Some couples remain married with a growing joy in their relationship. Some couples fight, bicker and then divorce, believing their differences are irreconcilable. Still others try to push their tensions below the conversation horizon, and continue to live together—tolerably, but with little joy.
Churches can act in similar ways. Like in a good marriage, believers must work to not only maintain the unity, but also grow in joy of fellow- ship with each other.
Sometimes tensions arise due to doctrinal aberrations—which can be handled either in a godly way or in a fleshly way under the guise of doctrinal fidelity. But, like a marriage, the fellowship of the local church can also be strained by “lesser” things. I know of a church that is quite proud of their doctrinal purity, but lives with simmering conflicts that occasionally rise in the strangest ways.
For example, the church was almost destroyed when, during a building renovation project, one faction wanted to use stain on the new woodwork, while another wanted to use paint! How can a healthy church avoid becoming like an old worn-out marriage—or worse, from becoming another church “divorce” statistic?
The foundation of unity
God desires truth. Without this, nothing else much matters. “Your word is truth” John 17:17 (NIV). The first piece of the spiritual armor is the “belt of truth” (Eph 6:14). Paul in his farewell message to the Ephesian elders charged them to “Be on guard for yourselves and for all the flock, among which the Holy Spirit has made you overseers, to shepherd the church of God which He purchased with His own blood” (Ac 20:28 NASB).
The importance of vigilance in right doctrine cannot be overstated. It is rooted not in an abstract concept that God is pleased with us being right. Rather, the ultimate importance lies in God’s estimation of His people—they are precious to Him. It is people, not concepts, that interest God.
Therefore, we must get our teaching right! “For God so loved the world …” The greatest of the commandments is “You shall love …”, “A new command I give you that you love one an- other …”, “The end of this command is love …” Paul began his great church leaders’ manual to Timothy with this: “The goal of this command is love, which comes from a pure heart and a good conscience and a sincere faith” (1 Ti 1:5). Unity in love, based on the truth of God’s communication to us—that’s foundational.
However, having and preaching the truth in principle does not guarantee unity in practice. It is a curious thing that so many churches who assert right doctrine waste precious time and energy with lesser, internal squabbles. God wants unity even in the context of right doctrine!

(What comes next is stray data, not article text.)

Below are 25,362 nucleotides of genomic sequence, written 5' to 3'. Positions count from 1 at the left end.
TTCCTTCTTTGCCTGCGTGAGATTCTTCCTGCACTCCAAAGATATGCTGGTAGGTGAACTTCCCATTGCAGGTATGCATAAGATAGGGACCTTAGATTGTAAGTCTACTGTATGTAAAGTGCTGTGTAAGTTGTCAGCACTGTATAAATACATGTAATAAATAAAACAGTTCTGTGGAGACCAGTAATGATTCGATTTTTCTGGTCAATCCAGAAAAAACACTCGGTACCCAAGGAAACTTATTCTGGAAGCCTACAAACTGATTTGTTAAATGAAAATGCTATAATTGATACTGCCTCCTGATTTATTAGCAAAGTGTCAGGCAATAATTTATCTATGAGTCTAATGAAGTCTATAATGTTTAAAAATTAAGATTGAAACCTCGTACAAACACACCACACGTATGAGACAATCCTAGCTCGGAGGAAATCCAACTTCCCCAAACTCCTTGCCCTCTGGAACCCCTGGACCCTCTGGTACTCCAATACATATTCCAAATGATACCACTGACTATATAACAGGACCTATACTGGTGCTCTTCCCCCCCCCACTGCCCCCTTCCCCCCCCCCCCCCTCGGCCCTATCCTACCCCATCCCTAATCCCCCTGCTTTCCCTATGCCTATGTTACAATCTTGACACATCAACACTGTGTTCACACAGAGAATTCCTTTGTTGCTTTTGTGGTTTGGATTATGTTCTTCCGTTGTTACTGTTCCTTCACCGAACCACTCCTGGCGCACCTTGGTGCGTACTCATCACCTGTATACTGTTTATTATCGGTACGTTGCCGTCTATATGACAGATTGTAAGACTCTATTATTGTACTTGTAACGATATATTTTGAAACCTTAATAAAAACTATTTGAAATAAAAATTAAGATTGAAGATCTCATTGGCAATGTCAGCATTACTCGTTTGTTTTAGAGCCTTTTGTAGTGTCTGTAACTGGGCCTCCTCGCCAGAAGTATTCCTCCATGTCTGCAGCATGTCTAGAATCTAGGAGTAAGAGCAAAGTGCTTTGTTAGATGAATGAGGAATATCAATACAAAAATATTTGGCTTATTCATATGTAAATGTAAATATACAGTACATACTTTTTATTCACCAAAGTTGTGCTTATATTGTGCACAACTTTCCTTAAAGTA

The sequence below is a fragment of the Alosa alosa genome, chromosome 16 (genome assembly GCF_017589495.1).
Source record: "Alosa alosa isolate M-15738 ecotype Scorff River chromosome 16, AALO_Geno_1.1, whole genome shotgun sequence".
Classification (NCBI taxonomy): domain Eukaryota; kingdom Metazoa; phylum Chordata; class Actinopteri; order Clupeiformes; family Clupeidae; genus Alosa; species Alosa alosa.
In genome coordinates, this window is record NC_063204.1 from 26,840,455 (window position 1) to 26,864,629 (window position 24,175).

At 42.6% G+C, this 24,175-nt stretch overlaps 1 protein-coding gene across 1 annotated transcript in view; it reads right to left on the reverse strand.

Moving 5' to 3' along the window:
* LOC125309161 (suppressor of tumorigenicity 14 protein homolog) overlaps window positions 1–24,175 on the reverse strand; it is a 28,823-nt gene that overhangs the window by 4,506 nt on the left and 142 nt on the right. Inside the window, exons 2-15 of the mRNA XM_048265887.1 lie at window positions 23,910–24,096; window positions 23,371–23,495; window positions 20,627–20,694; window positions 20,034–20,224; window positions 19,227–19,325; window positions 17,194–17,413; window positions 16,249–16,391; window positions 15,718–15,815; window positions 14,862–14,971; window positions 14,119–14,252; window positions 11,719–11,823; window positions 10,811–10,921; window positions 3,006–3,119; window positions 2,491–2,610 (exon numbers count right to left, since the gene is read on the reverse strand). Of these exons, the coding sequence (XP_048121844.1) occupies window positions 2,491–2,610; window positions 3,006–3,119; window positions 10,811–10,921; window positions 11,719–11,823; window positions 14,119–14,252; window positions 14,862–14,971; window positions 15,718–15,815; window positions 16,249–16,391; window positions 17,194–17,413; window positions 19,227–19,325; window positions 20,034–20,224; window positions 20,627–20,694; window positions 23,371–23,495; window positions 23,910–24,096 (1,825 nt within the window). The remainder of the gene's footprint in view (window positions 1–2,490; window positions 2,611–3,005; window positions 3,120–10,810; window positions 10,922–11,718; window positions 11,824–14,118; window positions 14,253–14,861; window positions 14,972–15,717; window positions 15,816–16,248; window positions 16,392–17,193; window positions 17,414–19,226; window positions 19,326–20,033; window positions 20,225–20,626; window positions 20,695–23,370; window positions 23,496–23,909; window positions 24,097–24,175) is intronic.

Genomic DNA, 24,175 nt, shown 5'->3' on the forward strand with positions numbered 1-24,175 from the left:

Dear to God’s heart
“… I pray also for those who will believe in Me through their message, that all of them may be one, Father, just as You are in Me and I am in you. May they also be in Us so that the world may believe that You have sent Me.” (Jn 17:20-21).
Jesus did not pray that unbelievers would be unified through faith into the body of Christ (true as that may be His desire). In this passage, He prayed for future believers, that they would be unified. The Lord knew that we would have a propensity to- ward divisiveness for He felt it important to include this request in His high priestly prayer, just before His crucifixion.
Paul and Barnabas experienced the truth of this first hand (Acts 15:36-41). Later, possibly drawing on his own personal experience, Paul admonished two conflicting women (he calls them fellow servants) to “agree in the Lord” (Phil 4:2). This propensity toward conflict knows no gender limitations. Clearly, sometimes godly people disagree and have difficulty working together.
How can unity be preserved in the local church? Assuming that doctrinal truth is not in question, here are some practical considerations:
Encourage humility and deference
If Christ-likeness and genuine fellowship mean anything, then there are some practical implications. Scripture tells us to “Do nothing out of selfish ambition or vain conceit, but in humility consider others better than yourselves. Each of you should look not only to your own interests, but also to the interests of others” (Phil 2:3-4). If your elders group is experiencing tension, why not read this verse together at the beginning of every elders meeting?
Ask yourself, “Do I need to check my own ego—do I portray the humble attitude of the Lord whom I profess to emu- late?” He “… made himself nothing, taking the very nature of a servant” (Phil 2:7). He who washed the disciples feet was not speaking esoterically and mystically when He said to do likewise. He was being very practical. Our Lord actually and literally washed their feet!
Practical humility means a real demonstration of serving one another. Jesus knew the frailty of the human ego, so He pulled out the stops in demonstrating what He means in the upper room on His knees. It is the hardest thing to do when we want to get our own way. But, godly elders will do like their Lord.
Editorial Note: This article was first published in Elder’s Shop Notes in January 2005. It is used here with permission of the author. We will post part 2 tomorrow.